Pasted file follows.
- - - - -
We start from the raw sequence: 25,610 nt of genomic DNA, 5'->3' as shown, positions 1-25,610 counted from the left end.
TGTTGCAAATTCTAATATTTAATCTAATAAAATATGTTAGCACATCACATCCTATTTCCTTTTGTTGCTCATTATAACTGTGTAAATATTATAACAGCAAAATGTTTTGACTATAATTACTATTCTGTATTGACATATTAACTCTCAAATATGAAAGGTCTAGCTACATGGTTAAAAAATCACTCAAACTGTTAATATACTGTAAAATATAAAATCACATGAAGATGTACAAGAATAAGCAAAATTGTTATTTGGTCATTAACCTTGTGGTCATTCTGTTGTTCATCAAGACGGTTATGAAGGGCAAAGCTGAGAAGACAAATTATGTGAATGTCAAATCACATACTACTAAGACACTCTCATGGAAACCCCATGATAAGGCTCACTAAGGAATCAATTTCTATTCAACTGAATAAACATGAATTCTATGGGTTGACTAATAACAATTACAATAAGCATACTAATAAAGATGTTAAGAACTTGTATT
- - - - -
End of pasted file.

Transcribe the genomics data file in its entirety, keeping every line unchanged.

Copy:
We start from the raw sequence: 25,610 nt of genomic DNA, 5'->3' as shown, positions 1-25,610 counted from the left end.
TGTTGCAAATTCTAATATTTAATCTAATAAAATATGTTAGCACATCACATCCTATTTCCTTTTGTTGCTCATTATAACTGTGTAAATATTATAACAGCAAAATGTTTTGACTATAATTACTATTCTGTATTGACATATTAACTCTCAAATATGAAAGGTCTAGCTACATGGTTAAAAAATCACTCAAACTGTTAATATACTGTAAAATATAAAATCACATGAAGATGTACAAGAATAAGCAAAATTGTTATTTGGTCATTAACCTTGTGGTCATTCTGTTGTTCATCAAGACGGTTATGAAGGGCAAAGCTGAGAAGACAAATTATGTGAATGTCAAATCACATACTACTAAGACACTCTCATGGAAACCCCATGATAAGGCTCACTAAGGAATCAATTTCTATTCAACTGAATAAACATGAATTCTATGGGTTGACTAATAACAATTACAATAAGCATACTAATAAAGATGTTAAGAACTTGTATT